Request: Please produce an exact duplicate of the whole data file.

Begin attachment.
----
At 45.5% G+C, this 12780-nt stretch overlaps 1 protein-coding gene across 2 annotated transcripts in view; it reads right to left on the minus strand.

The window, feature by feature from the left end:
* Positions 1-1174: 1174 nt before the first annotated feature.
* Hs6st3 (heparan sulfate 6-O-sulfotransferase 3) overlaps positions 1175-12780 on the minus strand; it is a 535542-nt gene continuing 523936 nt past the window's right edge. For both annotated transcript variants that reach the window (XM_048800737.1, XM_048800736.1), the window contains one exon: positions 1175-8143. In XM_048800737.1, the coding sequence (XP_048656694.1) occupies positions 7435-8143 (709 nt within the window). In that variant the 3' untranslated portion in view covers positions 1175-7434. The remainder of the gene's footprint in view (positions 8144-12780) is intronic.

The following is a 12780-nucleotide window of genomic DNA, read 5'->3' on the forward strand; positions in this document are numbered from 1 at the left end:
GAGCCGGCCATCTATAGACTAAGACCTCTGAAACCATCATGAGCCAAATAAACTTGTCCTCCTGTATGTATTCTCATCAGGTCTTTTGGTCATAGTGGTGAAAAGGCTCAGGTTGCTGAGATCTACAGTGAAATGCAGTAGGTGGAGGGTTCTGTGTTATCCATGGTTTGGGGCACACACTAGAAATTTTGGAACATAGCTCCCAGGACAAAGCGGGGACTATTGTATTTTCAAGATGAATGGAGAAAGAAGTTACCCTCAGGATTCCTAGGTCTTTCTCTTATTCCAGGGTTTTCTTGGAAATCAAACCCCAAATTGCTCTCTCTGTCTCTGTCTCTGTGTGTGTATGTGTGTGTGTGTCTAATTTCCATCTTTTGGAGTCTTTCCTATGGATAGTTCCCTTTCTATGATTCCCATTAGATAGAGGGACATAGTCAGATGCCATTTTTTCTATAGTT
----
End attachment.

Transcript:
At 45.5% G+C, this 12780-nt stretch overlaps 1 protein-coding gene across 2 annotated transcripts in view; it reads right to left on the minus strand.

The window, feature by feature from the left end:
* Positions 1-1174: 1174 nt before the first annotated feature.
* Hs6st3 (heparan sulfate 6-O-sulfotransferase 3) overlaps positions 1175-12780 on the minus strand; it is a 535542-nt gene continuing 523936 nt past the window's right edge. For both annotated transcript variants that reach the window (XM_048800737.1, XM_048800736.1), the window contains one exon: positions 1175-8143. In XM_048800737.1, the coding sequence (XP_048656694.1) occupies positions 7435-8143 (709 nt within the window). In that variant the 3' untranslated portion in view covers positions 1175-7434. The remainder of the gene's footprint in view (positions 8144-12780) is intronic.

The following is a 12780-nucleotide window of genomic DNA, read 5'->3' on the forward strand; positions in this document are numbered from 1 at the left end:
GAGCCGGCCATCTATAGACTAAGACCTCTGAAACCATCATGAGCCAAATAAACTTGTCCTCCTGTATGTATTCTCATCAGGTCTTTTGGTCATAGTGGTGAAAAGGCTCAGGTTGCTGAGATCTACAGTGAAATGCAGTAGGTGGAGGGTTCTGTGTTATCCATGGTTTGGGGCACACACTAGAAATTTTGGAACATAGCTCCCAGGACAAAGCGGGGACTATTGTATTTTCAAGATGAATGGAGAAAGAAGTTACCCTCAGGATTCCTAGGTCTTTCTCTTATTCCAGGGTTTTCTTGGAAATCAAACCCCAAATTGCTCTCTCTGTCTCTGTCTCTGTGTGTGTATGTGTGTGTGTGTCTAATTTCCATCTTTTGGAGTCTTTCCTATGGATAGTTCCCTTTCTATGATTCCCATTAGATAGAGGGACATAGTCAGATGCCATTTTTTCTATAGTT